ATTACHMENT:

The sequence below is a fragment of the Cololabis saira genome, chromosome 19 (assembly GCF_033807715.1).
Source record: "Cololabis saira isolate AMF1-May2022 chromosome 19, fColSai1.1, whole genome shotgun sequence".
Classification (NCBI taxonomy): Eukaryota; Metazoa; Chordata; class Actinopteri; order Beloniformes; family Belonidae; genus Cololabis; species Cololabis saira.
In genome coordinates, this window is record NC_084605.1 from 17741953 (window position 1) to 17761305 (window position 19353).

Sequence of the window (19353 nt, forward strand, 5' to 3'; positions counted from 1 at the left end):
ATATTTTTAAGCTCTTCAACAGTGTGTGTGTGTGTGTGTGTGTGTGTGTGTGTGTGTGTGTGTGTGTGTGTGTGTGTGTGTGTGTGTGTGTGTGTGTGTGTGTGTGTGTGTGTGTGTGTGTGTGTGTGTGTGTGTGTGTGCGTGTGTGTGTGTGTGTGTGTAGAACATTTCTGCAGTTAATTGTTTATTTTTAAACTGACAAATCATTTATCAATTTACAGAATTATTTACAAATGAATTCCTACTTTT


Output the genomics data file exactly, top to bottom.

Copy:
The sequence below is a fragment of the Cololabis saira genome, chromosome 19 (assembly GCF_033807715.1).
Source record: "Cololabis saira isolate AMF1-May2022 chromosome 19, fColSai1.1, whole genome shotgun sequence".
Classification (NCBI taxonomy): Eukaryota; Metazoa; Chordata; class Actinopteri; order Beloniformes; family Belonidae; genus Cololabis; species Cololabis saira.
In genome coordinates, this window is record NC_084605.1 from 17741953 (window position 1) to 17761305 (window position 19353).

Sequence of the window (19353 nt, forward strand, 5' to 3'; positions counted from 1 at the left end):
ATATTTTTAAGCTCTTCAACAGTGTGTGTGTGTGTGTGTGTGTGTGTGTGTGTGTGTGTGTGTGTGTGTGTGTGTGTGTGTGTGTGTGTGTGTGTGTGTGTGTGTGTGTGTGTGTGTGTGTGTGTGTGTGTGTGTGTGTGCGTGTGTGTGTGTGTGTGTGTAGAACATTTCTGCAGTTAATTGTTTATTTTTAAACTGACAAATCATTTATCAATTTACAGAATTATTTACAAATGAATTCCTACTTTT